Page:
Kishida’s Shaky Future: Navigating the LDP’s Uncertain Future

Will Kishida last? New polls show falling approval for the Japanese LDP Prime Minister. This closely mirrors the situation his predecessor Yoshihide Suga was in before him, ultimately leading to his resignation. While Kishida has made it clear that a new election is only due to take place in September 2024, how can potential risks and instabilities as a result of his dwindling support be mitigated by then and what can be envisioned for the future of EU-Japan relations?

After the exit of Japan’s Prime Minister Shinzō Abe was quickly followed by the exit of his successor Yoshihide Suga, is Fumio Kishida next to step down? Suga left office shortly after winning the mandate, mainly due to low approval ratings. Suga was prime minister for only one year, mostly continuing Abe’s politics. While he had hoped to add an amendment to article 9 of the constitution, he did not get the chance to push through with it before stepping down. Now Kishida is facing a similar drawback, with a recent Mainichi poll showing approval ratings for his leadership as the lowest since 1947, at only 16%. This could lead to another changing of the guard, while approval ratings for the LDP party itself remain below 30%, as low as in 2009 when the LDP lost the general election. The drop comes after unpopular tax cuts that are seen as a transparent attempt to boost approval before a hypothetical snap election and Kishida’s failing attempts to invigorate the Japanese economy. The plan would include a one-off tax cut of 40,000 JPY (around 249 EUR) per person, which 62% of the population has indicated not to approve of. The tax cuts are both seen as too little with costs of living rising, and as a political ploy to boost approval of the Kishida administration.  Overall, the low approval ratings do not seem very rosy for the LDP, as the last time the ratings were this low, the LDP lost the election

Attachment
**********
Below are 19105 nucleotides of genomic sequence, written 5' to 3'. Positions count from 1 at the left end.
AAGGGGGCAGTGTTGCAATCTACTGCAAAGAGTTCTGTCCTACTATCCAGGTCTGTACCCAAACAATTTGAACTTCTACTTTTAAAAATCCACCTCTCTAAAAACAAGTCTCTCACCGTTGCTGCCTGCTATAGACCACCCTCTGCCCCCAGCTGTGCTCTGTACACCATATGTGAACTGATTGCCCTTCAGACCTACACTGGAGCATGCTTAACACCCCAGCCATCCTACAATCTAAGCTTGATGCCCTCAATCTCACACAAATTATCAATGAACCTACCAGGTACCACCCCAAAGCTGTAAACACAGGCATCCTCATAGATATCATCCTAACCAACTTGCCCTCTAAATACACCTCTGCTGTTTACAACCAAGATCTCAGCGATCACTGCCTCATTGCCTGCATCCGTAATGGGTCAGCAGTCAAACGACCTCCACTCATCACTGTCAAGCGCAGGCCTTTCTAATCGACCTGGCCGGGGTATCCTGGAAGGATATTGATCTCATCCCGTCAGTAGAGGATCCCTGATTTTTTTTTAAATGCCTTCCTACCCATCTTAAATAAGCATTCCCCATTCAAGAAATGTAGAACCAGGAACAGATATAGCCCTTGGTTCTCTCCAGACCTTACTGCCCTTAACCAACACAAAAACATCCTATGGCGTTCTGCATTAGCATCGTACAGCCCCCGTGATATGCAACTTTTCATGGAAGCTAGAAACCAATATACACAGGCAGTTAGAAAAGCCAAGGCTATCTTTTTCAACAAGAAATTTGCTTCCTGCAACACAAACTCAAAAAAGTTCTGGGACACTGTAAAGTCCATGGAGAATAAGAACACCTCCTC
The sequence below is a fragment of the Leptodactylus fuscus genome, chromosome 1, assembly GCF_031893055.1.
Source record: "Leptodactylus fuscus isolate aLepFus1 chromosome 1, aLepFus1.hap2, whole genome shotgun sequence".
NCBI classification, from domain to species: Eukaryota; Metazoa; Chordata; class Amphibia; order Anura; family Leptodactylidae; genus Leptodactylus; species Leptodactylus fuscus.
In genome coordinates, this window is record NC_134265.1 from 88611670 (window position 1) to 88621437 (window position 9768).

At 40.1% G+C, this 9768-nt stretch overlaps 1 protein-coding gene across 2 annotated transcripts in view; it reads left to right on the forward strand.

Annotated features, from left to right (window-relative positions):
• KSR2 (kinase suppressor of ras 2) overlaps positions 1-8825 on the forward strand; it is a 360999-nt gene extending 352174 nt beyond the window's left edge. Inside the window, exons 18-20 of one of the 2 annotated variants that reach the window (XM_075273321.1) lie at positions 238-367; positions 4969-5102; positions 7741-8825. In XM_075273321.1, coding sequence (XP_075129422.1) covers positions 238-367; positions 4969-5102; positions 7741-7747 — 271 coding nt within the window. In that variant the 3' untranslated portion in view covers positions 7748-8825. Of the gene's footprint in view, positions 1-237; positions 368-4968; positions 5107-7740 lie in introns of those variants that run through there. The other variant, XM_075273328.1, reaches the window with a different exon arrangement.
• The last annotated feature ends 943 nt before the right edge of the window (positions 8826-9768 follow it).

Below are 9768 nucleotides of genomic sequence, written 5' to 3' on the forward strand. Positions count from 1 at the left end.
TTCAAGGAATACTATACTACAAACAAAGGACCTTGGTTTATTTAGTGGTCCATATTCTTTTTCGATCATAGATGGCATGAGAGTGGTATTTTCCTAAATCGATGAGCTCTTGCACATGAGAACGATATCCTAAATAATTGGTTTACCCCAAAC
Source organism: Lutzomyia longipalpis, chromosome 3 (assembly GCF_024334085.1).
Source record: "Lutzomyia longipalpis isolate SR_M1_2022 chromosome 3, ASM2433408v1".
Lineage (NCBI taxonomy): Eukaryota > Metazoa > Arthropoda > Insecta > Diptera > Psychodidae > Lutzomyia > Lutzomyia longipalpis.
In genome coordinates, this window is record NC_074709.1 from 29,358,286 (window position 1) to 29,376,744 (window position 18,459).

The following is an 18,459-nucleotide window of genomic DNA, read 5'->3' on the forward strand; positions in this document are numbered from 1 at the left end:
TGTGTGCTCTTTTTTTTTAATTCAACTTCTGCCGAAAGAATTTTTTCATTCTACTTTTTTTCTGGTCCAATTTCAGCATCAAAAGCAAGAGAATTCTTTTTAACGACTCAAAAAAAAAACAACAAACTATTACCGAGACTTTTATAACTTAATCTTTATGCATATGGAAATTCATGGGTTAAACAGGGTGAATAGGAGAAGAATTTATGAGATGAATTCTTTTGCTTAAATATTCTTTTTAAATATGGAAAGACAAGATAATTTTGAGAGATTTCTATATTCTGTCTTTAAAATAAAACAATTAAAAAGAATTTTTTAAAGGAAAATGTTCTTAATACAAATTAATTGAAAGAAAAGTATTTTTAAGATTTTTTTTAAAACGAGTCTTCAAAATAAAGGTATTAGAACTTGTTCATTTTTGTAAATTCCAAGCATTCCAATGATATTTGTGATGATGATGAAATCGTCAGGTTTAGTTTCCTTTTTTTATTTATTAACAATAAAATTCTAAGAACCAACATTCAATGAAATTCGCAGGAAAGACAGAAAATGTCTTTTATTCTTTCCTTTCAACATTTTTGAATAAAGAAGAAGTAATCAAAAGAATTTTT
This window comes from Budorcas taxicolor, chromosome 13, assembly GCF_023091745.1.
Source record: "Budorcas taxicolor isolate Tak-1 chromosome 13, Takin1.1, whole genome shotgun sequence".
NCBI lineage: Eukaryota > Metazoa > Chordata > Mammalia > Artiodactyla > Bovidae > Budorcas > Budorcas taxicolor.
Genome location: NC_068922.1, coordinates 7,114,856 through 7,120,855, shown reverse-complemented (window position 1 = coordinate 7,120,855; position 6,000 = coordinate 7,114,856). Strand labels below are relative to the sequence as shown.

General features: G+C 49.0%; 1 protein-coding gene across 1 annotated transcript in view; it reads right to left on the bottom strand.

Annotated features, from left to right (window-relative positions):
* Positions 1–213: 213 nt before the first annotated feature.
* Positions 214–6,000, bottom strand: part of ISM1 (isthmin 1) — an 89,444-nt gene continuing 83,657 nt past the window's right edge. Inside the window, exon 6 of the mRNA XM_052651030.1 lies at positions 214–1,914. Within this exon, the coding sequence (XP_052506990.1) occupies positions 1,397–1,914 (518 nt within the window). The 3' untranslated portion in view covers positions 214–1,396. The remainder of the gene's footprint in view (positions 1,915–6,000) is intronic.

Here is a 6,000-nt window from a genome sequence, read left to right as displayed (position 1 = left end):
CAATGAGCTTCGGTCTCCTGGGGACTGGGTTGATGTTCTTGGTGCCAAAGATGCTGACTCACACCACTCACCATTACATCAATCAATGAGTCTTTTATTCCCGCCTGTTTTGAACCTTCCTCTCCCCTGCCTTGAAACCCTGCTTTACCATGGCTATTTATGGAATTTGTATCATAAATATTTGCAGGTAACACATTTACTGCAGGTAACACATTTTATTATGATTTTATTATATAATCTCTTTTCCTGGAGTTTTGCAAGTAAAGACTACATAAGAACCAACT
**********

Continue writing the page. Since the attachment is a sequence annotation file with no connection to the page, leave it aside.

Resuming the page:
The most noteworthy response to the survey highlighted that 40% of those not approving of the cuts were instead preparing for the expected hike in taxes, with the disapproval of the Kishida government at a record 79%. The Kishida administration has stated to aspire to raise taxes in view of financing the rising defence spending. Having become an essential pillar in Japanese political changes in the last 20 years, Japan is currently increasing its defence spending for the 12th year in a row. However, tax hikes set to fund a higher military budget have now been cancelled. Furthermore, as multiple scandals have affected his administration, Kishida’s low grades from voters are also related to his cabinet. Factions within Kishida’s party have hidden funds from oversight for years, and Kishida has had to remove several ministers since it came to light.  Nevertheless, at 16% the LDP still enjoys the highest approval rating of all parties. Japan’s second largest party, the Constitutional Democratic Party, sits at 14%, up 5 points from earlier polling. Hence, while the LDP may be losing in popularity, the survey accentuated the absence of any real alternatives among the opposition parties. The LDP has enjoyed a very strong grip on Japanese politics since 1955. Yet, ever since the General election loss in 1993 its stronghold has been wavering. 

Kishida has already ruled out snap elections after the latest polls. Yet, the future of his leadership is precarious, given the prime minister’s nickname “zozei-megan”, meaning “four-eyed tax hiker”. Recent efforts to cut taxes have been seen more as an attempt to increase his own approval rates, before a possible snap election. Meanwhile, Kishida has been making big promises to stay on course, stating there will be no new elections until his term is up in September 2024 next year. In general pollings, the LDP has so far benefited from low turnout during elections. However, the latest low in approval rates and overall disappointment over new taxes may suggest that any election in the near future may turn out to be more gloomy for the LDP than before. With the resignation of his finance minister, Kenji Kanda, Kishida is facing a more difficult task in carrying out his agenda. Factions within the LDP have been accused of hiding income from fundraising efforts from regulators. This new scandal has weakened support for the Kishidas administration, while an upcoming legal action against the LDP is still looming. As such, the LDP would get little from calling an early election, and with Kishida’s claim to stay until elections in September, a new prime minister may be expected in late 2024. 

Implications for the EU